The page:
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Published Online:https://doi.org/10.3928/00485713-20211109-01

Abstract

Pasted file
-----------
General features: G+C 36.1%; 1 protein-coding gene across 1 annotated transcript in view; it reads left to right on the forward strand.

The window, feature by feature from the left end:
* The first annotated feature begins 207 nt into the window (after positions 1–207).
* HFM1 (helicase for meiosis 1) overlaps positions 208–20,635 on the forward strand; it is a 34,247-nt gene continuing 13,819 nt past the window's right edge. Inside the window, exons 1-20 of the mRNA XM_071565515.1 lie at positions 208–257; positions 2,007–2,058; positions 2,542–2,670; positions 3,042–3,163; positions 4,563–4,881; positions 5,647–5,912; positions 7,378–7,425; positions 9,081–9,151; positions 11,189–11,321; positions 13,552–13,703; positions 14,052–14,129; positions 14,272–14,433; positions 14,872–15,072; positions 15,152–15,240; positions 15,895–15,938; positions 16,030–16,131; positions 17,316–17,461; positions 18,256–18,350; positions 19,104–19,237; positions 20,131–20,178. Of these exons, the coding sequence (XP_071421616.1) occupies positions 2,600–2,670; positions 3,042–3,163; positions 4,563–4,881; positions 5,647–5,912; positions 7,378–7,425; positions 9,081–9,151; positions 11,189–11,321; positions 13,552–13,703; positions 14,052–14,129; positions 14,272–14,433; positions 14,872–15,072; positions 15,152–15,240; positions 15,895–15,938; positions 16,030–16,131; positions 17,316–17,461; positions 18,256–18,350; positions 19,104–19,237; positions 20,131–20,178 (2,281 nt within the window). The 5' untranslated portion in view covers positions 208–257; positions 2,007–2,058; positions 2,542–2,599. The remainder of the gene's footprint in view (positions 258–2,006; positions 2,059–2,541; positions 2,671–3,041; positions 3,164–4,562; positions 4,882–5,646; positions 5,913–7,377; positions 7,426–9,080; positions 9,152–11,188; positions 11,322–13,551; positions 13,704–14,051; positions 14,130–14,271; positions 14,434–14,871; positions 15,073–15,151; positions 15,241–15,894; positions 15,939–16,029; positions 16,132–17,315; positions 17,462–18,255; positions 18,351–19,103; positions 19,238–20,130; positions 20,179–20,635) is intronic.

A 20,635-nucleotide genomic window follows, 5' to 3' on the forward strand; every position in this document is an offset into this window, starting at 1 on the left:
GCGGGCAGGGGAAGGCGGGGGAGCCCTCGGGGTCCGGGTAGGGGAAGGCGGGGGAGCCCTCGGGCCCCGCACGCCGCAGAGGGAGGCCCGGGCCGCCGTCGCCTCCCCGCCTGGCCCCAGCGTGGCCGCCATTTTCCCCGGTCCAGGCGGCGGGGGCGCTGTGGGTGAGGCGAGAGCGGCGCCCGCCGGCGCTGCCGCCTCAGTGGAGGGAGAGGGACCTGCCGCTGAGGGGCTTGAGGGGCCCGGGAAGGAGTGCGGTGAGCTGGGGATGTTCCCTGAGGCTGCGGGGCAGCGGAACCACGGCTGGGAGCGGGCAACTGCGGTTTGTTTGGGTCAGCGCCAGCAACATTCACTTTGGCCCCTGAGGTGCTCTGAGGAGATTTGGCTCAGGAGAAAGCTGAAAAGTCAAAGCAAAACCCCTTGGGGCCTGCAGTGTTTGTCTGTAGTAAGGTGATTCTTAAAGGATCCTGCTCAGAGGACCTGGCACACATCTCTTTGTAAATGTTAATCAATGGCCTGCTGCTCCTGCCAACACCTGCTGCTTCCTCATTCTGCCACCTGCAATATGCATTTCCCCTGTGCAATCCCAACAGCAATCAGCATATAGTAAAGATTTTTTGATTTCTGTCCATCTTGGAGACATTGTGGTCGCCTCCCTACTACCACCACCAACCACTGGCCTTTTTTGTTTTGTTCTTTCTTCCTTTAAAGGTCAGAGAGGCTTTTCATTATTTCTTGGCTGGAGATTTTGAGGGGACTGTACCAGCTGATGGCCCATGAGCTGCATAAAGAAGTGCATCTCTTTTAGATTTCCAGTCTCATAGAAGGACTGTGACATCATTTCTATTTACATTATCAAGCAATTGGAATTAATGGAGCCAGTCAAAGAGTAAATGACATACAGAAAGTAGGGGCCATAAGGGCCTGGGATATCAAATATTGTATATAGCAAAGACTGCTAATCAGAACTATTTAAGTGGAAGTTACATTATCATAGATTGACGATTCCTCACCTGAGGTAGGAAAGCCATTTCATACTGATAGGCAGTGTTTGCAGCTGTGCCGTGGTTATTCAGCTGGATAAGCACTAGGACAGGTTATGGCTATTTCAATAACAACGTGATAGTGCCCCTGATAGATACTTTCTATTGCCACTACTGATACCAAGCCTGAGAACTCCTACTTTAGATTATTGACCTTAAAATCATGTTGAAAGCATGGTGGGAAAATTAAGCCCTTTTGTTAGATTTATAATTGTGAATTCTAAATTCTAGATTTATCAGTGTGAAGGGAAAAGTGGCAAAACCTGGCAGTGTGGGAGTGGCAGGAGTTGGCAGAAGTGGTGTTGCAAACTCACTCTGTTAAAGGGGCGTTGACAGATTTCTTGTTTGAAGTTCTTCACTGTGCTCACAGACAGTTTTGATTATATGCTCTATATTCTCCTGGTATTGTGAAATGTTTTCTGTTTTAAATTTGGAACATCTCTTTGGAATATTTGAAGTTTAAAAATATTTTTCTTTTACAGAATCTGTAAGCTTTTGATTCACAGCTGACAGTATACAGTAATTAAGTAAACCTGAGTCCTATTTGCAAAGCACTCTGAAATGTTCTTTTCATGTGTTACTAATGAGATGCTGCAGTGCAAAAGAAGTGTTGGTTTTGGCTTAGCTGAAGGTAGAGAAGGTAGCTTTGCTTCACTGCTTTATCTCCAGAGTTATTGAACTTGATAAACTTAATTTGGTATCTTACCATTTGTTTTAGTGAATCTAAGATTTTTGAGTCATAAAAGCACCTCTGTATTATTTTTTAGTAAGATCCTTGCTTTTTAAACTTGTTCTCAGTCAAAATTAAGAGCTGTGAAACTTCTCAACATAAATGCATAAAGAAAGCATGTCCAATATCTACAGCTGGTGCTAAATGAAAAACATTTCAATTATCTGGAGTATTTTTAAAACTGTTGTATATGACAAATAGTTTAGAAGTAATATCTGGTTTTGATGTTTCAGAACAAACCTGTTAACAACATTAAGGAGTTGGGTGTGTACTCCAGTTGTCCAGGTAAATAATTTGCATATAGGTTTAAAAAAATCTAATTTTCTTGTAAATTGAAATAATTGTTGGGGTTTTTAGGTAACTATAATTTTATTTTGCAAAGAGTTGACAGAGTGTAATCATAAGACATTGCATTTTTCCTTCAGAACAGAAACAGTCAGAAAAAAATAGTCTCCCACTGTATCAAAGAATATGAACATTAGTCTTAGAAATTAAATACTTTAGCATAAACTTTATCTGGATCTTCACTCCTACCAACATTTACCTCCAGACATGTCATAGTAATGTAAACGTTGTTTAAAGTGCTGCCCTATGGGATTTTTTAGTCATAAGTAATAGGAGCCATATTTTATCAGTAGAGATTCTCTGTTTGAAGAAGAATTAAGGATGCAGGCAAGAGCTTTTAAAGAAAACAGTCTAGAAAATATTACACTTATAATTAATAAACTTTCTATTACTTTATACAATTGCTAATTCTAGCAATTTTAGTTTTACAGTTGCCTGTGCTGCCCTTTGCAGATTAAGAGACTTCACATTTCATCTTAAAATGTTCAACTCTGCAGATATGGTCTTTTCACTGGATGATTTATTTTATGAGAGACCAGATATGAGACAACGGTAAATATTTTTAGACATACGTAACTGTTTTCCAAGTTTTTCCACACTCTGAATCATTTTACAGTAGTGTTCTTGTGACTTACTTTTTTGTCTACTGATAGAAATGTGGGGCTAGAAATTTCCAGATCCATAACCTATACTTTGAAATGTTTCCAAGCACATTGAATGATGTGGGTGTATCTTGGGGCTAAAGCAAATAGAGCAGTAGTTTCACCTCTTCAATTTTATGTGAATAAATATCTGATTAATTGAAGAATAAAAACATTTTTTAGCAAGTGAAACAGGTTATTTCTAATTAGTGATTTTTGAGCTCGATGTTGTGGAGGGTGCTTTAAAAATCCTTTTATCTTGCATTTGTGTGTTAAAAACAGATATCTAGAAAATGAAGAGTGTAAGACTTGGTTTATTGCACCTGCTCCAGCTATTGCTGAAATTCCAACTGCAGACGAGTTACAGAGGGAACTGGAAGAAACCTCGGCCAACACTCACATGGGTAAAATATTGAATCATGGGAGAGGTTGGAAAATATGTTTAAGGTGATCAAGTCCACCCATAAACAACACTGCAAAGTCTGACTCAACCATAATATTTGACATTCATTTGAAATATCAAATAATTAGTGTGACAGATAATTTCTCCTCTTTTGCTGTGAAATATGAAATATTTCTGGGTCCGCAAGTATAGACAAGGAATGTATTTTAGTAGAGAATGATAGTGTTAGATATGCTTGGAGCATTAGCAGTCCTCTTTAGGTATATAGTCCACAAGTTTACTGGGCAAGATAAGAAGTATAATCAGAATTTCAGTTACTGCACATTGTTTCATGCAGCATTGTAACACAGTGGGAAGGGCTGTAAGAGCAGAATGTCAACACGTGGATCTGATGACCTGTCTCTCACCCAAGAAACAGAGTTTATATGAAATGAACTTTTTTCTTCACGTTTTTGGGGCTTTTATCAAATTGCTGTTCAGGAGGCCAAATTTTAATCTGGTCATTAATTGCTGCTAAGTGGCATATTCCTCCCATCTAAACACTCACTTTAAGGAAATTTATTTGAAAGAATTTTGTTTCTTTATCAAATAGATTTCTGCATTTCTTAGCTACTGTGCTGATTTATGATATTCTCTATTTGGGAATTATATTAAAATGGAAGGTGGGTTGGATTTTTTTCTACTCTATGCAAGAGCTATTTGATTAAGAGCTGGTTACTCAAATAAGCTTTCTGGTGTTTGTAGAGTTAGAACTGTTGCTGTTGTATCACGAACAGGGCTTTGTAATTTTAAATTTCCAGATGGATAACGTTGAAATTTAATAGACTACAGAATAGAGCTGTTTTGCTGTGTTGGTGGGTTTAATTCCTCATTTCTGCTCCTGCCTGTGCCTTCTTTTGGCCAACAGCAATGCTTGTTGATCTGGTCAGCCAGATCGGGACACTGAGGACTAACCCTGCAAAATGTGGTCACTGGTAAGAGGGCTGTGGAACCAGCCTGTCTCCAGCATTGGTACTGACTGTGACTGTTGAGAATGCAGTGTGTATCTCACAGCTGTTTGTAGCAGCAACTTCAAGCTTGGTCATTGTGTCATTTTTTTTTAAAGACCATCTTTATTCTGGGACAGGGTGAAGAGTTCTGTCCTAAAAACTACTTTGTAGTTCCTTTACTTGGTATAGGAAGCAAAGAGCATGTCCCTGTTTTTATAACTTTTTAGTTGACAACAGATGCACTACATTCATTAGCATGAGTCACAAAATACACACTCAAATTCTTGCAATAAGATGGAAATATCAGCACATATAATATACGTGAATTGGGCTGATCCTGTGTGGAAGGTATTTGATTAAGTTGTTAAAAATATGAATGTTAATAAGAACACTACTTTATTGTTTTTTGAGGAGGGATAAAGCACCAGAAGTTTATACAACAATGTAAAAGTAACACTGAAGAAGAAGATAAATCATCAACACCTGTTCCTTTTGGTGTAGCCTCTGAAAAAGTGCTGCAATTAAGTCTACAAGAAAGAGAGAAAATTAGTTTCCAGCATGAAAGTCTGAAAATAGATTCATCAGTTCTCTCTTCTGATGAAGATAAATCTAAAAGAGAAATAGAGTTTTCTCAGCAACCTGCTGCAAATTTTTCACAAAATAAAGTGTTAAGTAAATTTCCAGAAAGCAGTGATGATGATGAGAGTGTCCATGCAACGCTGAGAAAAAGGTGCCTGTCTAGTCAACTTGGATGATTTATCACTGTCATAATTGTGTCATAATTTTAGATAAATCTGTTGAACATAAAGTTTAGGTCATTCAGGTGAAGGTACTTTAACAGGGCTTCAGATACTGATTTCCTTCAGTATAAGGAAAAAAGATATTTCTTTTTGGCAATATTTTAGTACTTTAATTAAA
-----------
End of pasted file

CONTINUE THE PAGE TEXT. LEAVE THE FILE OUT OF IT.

The risk of exposure to coronavirus disease 2019 (COVID-19) and the extent of illness an individual will experience are difficult to predict and leads to much apprehension for patients, family members, coworkers, and health care workers. What distinguishes this pandemic from previous ones is the ability of a major portion of the world's population to live and work without significant in-person interaction with other people, made possible with the help of the internet and remote work. Although this ability to interact without physically being in the same space is helpful in many ways, it has also caused anxiety and led to isolation for many people. Acute situational and chronic insomnia, delayed sleep phase, and sleep fragmentation have been the main pandemic-related sleep disturbances. The risk of prolonged hospitalizations and intubation for respiratory failure has been high among patients with obstructive sleep apnea and obesity hypoventilation syndrome. In this article, we discuss the impact of COVID-19–related isolation, confinement, and sleep health consequences on vulnerable populations and health care workers. [Psychiatr Ann. 2021;51(12):566–571.]

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